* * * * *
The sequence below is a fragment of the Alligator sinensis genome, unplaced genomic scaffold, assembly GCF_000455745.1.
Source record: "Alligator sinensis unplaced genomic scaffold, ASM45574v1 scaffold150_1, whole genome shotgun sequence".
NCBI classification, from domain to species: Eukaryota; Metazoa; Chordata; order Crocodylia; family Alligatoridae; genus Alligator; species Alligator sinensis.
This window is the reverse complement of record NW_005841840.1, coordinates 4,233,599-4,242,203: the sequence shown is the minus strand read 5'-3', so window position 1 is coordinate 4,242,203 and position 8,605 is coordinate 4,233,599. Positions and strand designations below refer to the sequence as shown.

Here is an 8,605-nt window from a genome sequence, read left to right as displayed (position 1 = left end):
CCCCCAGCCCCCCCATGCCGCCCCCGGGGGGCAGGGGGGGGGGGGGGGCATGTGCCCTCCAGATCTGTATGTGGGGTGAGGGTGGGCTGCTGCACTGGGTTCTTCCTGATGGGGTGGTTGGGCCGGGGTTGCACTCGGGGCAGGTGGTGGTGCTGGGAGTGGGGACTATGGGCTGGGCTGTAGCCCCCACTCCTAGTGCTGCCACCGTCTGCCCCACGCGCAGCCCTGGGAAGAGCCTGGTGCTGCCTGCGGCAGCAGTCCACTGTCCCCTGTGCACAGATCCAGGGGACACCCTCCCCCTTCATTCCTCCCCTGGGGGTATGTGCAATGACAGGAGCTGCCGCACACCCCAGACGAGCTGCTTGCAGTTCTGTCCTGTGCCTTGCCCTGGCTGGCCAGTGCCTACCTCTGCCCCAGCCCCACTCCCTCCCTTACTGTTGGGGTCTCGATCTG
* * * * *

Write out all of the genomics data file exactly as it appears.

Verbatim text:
The sequence below is a fragment of the Alligator sinensis genome, unplaced genomic scaffold, assembly GCF_000455745.1.
Source record: "Alligator sinensis unplaced genomic scaffold, ASM45574v1 scaffold150_1, whole genome shotgun sequence".
NCBI classification, from domain to species: Eukaryota; Metazoa; Chordata; order Crocodylia; family Alligatoridae; genus Alligator; species Alligator sinensis.
This window is the reverse complement of record NW_005841840.1, coordinates 4,233,599-4,242,203: the sequence shown is the minus strand read 5'-3', so window position 1 is coordinate 4,242,203 and position 8,605 is coordinate 4,233,599. Positions and strand designations below refer to the sequence as shown.

Here is an 8,605-nt window from a genome sequence, read left to right as displayed (position 1 = left end):
CCCCCAGCCCCCCCATGCCGCCCCCGGGGGGCAGGGGGGGGGGGGGGGCATGTGCCCTCCAGATCTGTATGTGGGGTGAGGGTGGGCTGCTGCACTGGGTTCTTCCTGATGGGGTGGTTGGGCCGGGGTTGCACTCGGGGCAGGTGGTGGTGCTGGGAGTGGGGACTATGGGCTGGGCTGTAGCCCCCACTCCTAGTGCTGCCACCGTCTGCCCCACGCGCAGCCCTGGGAAGAGCCTGGTGCTGCCTGCGGCAGCAGTCCACTGTCCCCTGTGCACAGATCCAGGGGACACCCTCCCCCTTCATTCCTCCCCTGGGGGTATGTGCAATGACAGGAGCTGCCGCACACCCCAGACGAGCTGCTTGCAGTTCTGTCCTGTGCCTTGCCCTGGCTGGCCAGTGCCTACCTCTGCCCCAGCCCCACTCCCTCCCTTACTGTTGGGGTCTCGATCTG